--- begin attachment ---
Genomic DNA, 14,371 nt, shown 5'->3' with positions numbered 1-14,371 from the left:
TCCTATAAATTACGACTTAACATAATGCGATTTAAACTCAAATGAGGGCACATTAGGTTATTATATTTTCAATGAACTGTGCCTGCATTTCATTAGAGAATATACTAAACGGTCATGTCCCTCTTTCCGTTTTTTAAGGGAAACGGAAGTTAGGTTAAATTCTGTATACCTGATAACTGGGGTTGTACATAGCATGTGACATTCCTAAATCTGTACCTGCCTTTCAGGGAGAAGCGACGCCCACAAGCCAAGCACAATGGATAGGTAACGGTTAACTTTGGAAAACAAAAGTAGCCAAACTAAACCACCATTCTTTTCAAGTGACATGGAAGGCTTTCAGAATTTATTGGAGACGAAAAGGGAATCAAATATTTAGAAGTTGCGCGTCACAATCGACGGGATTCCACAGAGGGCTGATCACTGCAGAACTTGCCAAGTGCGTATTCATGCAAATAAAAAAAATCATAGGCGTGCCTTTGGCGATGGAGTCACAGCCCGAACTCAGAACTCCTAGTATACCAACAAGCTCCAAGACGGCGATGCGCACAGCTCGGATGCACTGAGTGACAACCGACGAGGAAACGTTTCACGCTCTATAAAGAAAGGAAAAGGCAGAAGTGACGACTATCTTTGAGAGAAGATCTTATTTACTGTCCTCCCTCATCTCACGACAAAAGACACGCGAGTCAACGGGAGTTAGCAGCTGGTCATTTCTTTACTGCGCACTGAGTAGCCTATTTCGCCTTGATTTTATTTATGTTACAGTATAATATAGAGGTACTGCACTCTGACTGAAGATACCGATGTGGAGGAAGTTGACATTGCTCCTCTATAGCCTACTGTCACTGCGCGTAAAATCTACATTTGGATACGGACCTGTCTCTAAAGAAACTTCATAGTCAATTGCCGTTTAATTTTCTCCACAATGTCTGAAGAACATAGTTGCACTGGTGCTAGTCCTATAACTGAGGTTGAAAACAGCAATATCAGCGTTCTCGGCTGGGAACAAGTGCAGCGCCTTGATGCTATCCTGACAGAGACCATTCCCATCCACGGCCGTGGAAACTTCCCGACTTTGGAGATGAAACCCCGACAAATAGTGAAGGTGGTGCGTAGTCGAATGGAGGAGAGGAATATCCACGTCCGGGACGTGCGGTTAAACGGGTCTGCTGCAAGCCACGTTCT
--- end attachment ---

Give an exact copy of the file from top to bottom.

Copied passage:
Genomic DNA, 14,371 nt, shown 5'->3' with positions numbered 1-14,371 from the left:
TCCTATAAATTACGACTTAACATAATGCGATTTAAACTCAAATGAGGGCACATTAGGTTATTATATTTTCAATGAACTGTGCCTGCATTTCATTAGAGAATATACTAAACGGTCATGTCCCTCTTTCCGTTTTTTAAGGGAAACGGAAGTTAGGTTAAATTCTGTATACCTGATAACTGGGGTTGTACATAGCATGTGACATTCCTAAATCTGTACCTGCCTTTCAGGGAGAAGCGACGCCCACAAGCCAAGCACAATGGATAGGTAACGGTTAACTTTGGAAAACAAAAGTAGCCAAACTAAACCACCATTCTTTTCAAGTGACATGGAAGGCTTTCAGAATTTATTGGAGACGAAAAGGGAATCAAATATTTAGAAGTTGCGCGTCACAATCGACGGGATTCCACAGAGGGCTGATCACTGCAGAACTTGCCAAGTGCGTATTCATGCAAATAAAAAAAATCATAGGCGTGCCTTTGGCGATGGAGTCACAGCCCGAACTCAGAACTCCTAGTATACCAACAAGCTCCAAGACGGCGATGCGCACAGCTCGGATGCACTGAGTGACAACCGACGAGGAAACGTTTCACGCTCTATAAAGAAAGGAAAAGGCAGAAGTGACGACTATCTTTGAGAGAAGATCTTATTTACTGTCCTCCCTCATCTCACGACAAAAGACACGCGAGTCAACGGGAGTTAGCAGCTGGTCATTTCTTTACTGCGCACTGAGTAGCCTATTTCGCCTTGATTTTATTTATGTTACAGTATAATATAGAGGTACTGCACTCTGACTGAAGATACCGATGTGGAGGAAGTTGACATTGCTCCTCTATAGCCTACTGTCACTGCGCGTAAAATCTACATTTGGATACGGACCTGTCTCTAAAGAAACTTCATAGTCAATTGCCGTTTAATTTTCTCCACAATGTCTGAAGAACATAGTTGCACTGGTGCTAGTCCTATAACTGAGGTTGAAAACAGCAATATCAGCGTTCTCGGCTGGGAACAAGTGCAGCGCCTTGATGCTATCCTGACAGAGACCATTCCCATCCACGGCCGTGGAAACTTCCCGACTTTGGAGATGAAACCCCGACAAATAGTGAAGGTGGTGCGTAGTCGAATGGAGGAGAGGAATATCCACGTCCGGGACGTGCGGTTAAACGGGTCTGCTGCAAGCCACGTTCT